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Retargetting the Compiler For Other Z80 Based Machines


As can be seen from the number of platforms that z88dk can generate code for, retargetting the kit for a new platform can be a trivial process.

This document is split into several sections, each of which adds an added degree of functionality to the new target, if you wish to retarget to a new machine then it is recommended that the directory structure mentioned in this documentis followed - this permits easier integration and prevents the source tree from getting overly messy, with over 1500 files and over 7MB of code this is a very important thing to do!

Startup Code

The first thing to do is to create a crt0 file in the z88dk/lib directory, this file is used for startup and should initialise the stack, set the origin of the program, parse any command line arguments (if supported), call the main function and then release resources on program completion.

There are a number of recommended starting places for these files, dependent on whether the application is ROM based or RAM based. If,

  • The system is ROM based, base the startup file on lib/rex_crt0.asm
  • The system is RAM based, base the startup file on lib/cpc_crt0.asm

The name of the file should be something along the lines of [3/4 letter id]_crt0.asm. This 3/4 letter id should be the unique indentifier that will be used throughout the source tree (Yes, the Spectrum is different, but this was a mistake a long time ago!).

In addition to the .asm file, a file with the suffix .opt is required, this should include the .asm, each for the z88, this file contains:

        INCLUDE         "#z88_crt0.asm"

Whilst in the lib/ directory, a .cfg file should be created lib/config directory for the target. Base it on the configuration file for the startup that was used.

z88dk forum - Information on how the crt0 files are being extended for the future z88dk releases.

Floating Point Routines

A set of floating point routines is supplied which will work on any Z80 (it does use undocumented opcodes, but…), however should that target have a an FP calculator in the firmware, it could be advantageous to take advange of it. Use the mathz88.asm file in the lib directory as a template. To avoid the need to change the compiler, the -doublestr flag can be supplied to the compilation which will use the native functions to change floating point strings into values at run time. This obviously increases the overhead of using floating point arithmetic, and as such it might be desirable to add a constant to the compiler to represent the value 0.1.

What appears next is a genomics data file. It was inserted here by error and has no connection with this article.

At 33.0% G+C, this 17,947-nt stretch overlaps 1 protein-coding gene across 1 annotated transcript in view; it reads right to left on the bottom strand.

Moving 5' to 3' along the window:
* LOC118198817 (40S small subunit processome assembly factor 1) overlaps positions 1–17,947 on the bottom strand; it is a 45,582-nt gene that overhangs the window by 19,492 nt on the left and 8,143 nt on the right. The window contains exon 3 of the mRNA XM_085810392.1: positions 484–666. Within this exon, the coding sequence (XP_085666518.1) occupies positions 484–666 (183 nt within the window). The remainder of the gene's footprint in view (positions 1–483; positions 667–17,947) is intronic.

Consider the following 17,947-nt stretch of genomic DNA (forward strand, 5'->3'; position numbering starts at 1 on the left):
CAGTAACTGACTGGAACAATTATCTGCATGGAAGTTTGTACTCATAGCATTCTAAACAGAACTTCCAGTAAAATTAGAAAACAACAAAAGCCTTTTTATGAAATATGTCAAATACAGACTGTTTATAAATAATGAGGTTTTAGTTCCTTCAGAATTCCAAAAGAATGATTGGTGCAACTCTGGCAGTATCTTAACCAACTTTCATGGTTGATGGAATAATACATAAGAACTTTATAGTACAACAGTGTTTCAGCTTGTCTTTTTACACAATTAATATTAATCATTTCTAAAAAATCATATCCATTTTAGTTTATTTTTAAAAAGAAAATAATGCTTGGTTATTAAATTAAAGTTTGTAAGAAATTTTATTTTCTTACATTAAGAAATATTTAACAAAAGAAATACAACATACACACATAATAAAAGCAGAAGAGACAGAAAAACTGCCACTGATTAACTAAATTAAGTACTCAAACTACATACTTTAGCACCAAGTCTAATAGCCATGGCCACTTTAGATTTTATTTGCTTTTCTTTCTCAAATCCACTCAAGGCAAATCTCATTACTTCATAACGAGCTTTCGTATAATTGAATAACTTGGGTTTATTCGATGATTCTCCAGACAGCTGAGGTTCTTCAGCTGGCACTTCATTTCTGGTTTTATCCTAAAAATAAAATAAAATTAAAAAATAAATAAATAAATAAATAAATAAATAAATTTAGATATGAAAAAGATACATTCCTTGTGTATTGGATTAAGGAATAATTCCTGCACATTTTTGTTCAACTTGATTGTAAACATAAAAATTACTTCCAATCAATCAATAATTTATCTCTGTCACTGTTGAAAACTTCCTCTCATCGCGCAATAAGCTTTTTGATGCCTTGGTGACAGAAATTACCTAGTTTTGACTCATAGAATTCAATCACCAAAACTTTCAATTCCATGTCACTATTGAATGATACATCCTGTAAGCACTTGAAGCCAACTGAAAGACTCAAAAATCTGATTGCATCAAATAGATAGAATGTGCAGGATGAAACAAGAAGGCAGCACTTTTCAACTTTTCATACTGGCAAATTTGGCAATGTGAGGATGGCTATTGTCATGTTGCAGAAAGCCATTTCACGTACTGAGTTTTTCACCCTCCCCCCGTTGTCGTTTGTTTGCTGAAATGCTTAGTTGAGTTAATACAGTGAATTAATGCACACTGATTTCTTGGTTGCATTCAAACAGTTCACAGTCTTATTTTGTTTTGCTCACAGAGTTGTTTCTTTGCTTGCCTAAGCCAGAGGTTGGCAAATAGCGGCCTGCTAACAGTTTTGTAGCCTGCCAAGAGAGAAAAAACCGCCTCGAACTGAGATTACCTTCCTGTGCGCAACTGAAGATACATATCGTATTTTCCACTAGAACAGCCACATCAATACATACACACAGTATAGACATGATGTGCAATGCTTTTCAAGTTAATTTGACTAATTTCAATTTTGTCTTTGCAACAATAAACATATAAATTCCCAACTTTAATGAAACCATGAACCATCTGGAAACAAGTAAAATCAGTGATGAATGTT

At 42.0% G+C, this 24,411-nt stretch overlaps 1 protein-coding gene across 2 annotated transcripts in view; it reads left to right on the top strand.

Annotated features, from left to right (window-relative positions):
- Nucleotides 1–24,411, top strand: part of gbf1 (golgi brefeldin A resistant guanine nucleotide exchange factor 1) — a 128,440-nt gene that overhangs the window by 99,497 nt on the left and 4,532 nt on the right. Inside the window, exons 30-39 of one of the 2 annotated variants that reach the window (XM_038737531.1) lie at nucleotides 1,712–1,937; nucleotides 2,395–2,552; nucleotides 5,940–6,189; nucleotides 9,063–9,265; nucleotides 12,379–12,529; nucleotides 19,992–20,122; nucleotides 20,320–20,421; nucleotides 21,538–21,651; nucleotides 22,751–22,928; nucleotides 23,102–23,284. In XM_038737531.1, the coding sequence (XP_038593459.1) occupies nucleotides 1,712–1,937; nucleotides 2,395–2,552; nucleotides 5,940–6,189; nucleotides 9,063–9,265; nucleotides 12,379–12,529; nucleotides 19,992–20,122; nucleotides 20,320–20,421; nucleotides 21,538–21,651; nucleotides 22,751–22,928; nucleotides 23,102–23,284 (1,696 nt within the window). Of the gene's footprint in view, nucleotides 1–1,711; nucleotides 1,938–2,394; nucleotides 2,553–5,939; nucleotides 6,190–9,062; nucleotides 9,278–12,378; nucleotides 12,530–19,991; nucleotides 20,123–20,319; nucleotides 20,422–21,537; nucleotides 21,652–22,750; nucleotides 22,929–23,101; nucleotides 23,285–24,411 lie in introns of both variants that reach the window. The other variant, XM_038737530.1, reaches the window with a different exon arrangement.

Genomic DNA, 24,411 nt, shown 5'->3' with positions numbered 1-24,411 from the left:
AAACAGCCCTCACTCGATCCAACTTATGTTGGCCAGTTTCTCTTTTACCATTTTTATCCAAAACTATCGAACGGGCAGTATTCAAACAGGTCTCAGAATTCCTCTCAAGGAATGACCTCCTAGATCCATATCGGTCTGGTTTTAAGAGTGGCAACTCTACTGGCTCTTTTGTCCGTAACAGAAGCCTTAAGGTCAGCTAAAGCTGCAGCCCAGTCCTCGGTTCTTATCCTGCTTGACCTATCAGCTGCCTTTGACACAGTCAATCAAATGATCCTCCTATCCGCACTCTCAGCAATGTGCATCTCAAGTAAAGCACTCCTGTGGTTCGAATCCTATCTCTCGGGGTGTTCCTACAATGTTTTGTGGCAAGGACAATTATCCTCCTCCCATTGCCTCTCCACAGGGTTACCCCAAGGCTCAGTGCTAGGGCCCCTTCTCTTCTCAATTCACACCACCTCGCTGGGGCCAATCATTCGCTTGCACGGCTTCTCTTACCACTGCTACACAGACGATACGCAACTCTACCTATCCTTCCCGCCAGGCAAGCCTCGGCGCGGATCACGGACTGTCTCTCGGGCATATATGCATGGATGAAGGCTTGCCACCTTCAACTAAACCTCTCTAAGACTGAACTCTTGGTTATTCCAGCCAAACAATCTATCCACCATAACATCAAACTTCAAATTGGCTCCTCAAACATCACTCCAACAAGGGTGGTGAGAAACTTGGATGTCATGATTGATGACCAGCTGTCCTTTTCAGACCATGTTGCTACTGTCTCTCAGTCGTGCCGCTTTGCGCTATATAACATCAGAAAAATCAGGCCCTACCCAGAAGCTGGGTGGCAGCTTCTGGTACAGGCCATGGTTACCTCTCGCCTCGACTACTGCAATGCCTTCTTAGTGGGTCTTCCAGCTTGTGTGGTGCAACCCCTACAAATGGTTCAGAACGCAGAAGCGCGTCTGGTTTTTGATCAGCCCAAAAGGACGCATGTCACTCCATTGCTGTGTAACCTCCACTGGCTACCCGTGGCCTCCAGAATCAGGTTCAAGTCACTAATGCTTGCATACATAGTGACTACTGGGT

Stdio Library Routines

Initial Steps

Create a directory z88dk/libsrc/stdio/[machine id]. This is the directory that will contain the basic routines that are needed for supporting a machine.

Required Functions

int fgetc_cons(void)

Should read a key from the keyboard returning the ASCII key value in hl. This routine should return 0 if no key is pressed, however unless an error occurs it should wait for a keypress.

void fputc_cons(char code)

Should print code to the screen

int fgets_cons(char *buf, int maxlen)

Should read a string from the keyboard. Done this way because some computers (i.e. z88) have an OS call to do this which offers editing facilities

void puts_cons(char *str)

Optional Writes a NUL terminated string to the console, this call is provided to conserve memory usage should no other stdio routines be required

int getk(void)

Optional Should read the current state of the keyboard, returning 0 if no key is pressed

File I/O

Initial Steps

Create a directory libsrc/fcntl/machine_id

Required Functions

Should file handling be required, then the following standard routines from fcntl.h (or unistd.h as it is sometimes known), alternatively, should file handling not be required, then linking with the -lndos library will satisfy any compile-time requirements.

int open(far char *name, int flags, mode_t mode);
int creat(far char *name, mode_t mode);
int close(int fd);
size_t read(int fd, void *ptr, size_t len);
size_t write(int fd, void *ptr, size_t len);
long lseek(int fd,long posn, int whence);
int open_z88(far char *name, int flags, mode_t mode, char *explicit, size_t len)

This is a non-standard routine and on most machines will probably just call open() however this provides the facility to return the explicit file name (which is placed in explicit, up to a maximum length len)

int __FASTCALL__ readbyte(int fd);

This function reads a byte from filehandle fd (which is supplied in the register pair hl), if an error occurred it should return EOF (-1) and return with carry set. Otherwise it should return with carry reset and hl holding the byte just read

int writebyte(int fd, int c);

This function writes byte c to filehandle fd, once more if an error occurs it should return EOF and carry set, otherwise hl holds the byte just written and carry is reset

void fabandon(FILE *fp)

Abandon file with the handle fd - this is called by the system on program exit should it not be able to close a file. This function is a dummy function on the z88 but for example on the Spectrum +3 this function would be of use.

Once the above functions are available, the entire z88dk stdio library (including printf etc) is available for use, in addition to all the ctype, string, assert, setjmp, near malloc, some stdlib and the generic math routines - just a little work yields over 100 usable functions!

porting/retargeting.txt · Last modified: 2015/03/19 08:58 (external edit)